Usually it takes a week of concerts really for everyone to see how it is feeling, is the set working or isn't it. And probably three or four more concerts and then we might change it a bit. But if the majority is working, like you said the Marbles set that seems to work.
If you've got thirteen albums it's a massive back catalogue to choose from and some of the decisions are up to Mark, what he can program at the time. Before every tour it always takes forever to program the keyboards, which is strange because we've been doing it a long time. But Mark always decides to buy a new system just before we go on tour.
But we didn't really want to play any of the really really old stuff.
So are there any of your favourite songs that got voted against this year?
No not really. Well, The Great Escape I always liked, King is always one of those numbers that always works. There was rumour of doing Slainte Mhath, which is one of my old-old favourites and that might still make an appearance. That would be nice.
What else, Easter is always a great track, but people have heard it played forever, but I just love the guitarsolo in Easter. I just think it is a great arrangement and it always plays itself. Even on a bad night it sounds good.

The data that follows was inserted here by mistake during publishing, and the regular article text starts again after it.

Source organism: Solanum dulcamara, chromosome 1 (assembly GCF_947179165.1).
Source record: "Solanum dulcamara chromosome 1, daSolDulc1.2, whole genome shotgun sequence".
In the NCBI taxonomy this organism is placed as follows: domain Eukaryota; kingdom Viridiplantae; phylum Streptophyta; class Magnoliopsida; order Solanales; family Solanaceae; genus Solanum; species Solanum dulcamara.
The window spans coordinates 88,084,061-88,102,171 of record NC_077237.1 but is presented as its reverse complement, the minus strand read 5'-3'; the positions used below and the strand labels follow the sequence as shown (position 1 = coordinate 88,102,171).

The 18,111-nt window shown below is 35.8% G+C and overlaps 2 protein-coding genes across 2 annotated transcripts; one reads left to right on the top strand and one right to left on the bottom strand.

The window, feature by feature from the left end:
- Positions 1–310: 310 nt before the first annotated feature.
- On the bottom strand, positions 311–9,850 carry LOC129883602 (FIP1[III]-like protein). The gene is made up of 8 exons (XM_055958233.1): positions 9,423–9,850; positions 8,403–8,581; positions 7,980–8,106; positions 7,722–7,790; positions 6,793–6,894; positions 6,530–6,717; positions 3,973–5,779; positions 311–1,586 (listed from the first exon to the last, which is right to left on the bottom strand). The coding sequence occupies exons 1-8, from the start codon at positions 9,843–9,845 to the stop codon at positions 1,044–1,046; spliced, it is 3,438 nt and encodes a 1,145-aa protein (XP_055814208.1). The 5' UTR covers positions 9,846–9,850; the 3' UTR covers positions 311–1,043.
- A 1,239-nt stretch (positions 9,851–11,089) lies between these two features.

A Marbles Analyst
Ed Sander: Could you give me your view on the current music industry business?
Mark Kelly: Well, I'm sure, as most people will know the industry is in a bot of a crisis because of falling sales, which is
attributed to people downloading music on the Internet for free. I'm sure that's true in most countries actually. I know Britain had a record year last year, the year before last year I think actually. But generally yes, CD sales are plummeting and people are just not buying them.
For us it's not such a major problem at the moment but for most record labels it is a big problem and also for retailers. They're really struggling, aren't they? I think the downloading of music isn't entirely to blame. You know, the way the music business has gone over the last 10 or 15 years or so has contributed to that. You know, the way they do business, the stuff they promote and the acts that they sign have served to undermine them. You know, Pop Idols and all that sort of stuff destroys the people's faith in what's being put out by record companies and so people are less likely to go out and buy an album or a single just because they've read it's good or because it's in the charts.